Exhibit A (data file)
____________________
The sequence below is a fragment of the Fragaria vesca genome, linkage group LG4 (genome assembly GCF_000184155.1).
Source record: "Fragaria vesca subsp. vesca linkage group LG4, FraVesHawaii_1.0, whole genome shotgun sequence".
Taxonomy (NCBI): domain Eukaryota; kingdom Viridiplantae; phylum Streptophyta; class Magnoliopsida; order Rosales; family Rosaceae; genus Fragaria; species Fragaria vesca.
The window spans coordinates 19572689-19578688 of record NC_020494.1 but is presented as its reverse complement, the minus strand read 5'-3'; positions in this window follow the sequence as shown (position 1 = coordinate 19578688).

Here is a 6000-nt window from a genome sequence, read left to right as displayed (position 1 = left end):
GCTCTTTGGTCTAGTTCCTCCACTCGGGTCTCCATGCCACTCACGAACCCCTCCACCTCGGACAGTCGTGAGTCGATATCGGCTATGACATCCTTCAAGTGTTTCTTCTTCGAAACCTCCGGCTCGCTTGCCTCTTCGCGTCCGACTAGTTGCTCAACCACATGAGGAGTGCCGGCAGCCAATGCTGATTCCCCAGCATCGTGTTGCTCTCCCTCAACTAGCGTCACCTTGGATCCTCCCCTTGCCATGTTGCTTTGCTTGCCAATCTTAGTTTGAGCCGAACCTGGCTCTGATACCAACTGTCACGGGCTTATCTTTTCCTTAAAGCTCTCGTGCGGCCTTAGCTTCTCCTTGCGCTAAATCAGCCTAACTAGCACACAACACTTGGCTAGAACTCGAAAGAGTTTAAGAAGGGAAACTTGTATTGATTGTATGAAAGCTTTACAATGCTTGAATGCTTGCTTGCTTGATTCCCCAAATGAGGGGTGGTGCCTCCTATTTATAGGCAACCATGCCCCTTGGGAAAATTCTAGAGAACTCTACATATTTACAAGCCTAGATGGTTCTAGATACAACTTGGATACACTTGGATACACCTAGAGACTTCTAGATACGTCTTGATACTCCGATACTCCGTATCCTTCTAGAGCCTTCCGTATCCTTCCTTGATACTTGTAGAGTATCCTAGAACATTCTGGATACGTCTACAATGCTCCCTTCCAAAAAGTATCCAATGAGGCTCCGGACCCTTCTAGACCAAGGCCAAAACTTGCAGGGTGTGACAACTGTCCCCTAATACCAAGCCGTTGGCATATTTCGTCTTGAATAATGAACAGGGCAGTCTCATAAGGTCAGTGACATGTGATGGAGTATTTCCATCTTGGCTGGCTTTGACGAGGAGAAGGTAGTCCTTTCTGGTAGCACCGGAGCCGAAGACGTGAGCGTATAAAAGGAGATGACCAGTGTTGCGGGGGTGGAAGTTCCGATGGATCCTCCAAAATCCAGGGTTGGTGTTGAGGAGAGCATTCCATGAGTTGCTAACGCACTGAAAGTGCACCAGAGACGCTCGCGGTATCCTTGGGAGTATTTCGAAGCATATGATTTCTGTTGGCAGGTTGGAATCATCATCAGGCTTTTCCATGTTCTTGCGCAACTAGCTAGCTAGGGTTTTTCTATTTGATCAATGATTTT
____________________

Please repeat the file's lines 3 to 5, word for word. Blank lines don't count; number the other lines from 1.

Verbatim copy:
Taxonomy (NCBI): domain Eukaryota; kingdom Viridiplantae; phylum Streptophyta; class Magnoliopsida; order Rosales; family Rosaceae; genus Fragaria; species Fragaria vesca.
The window spans coordinates 19572689-19578688 of record NC_020494.1 but is presented as its reverse complement, the minus strand read 5'-3'; positions in this window follow the sequence as shown (position 1 = coordinate 19578688).

Here is a 6000-nt window from a genome sequence, read left to right as displayed (position 1 = left end):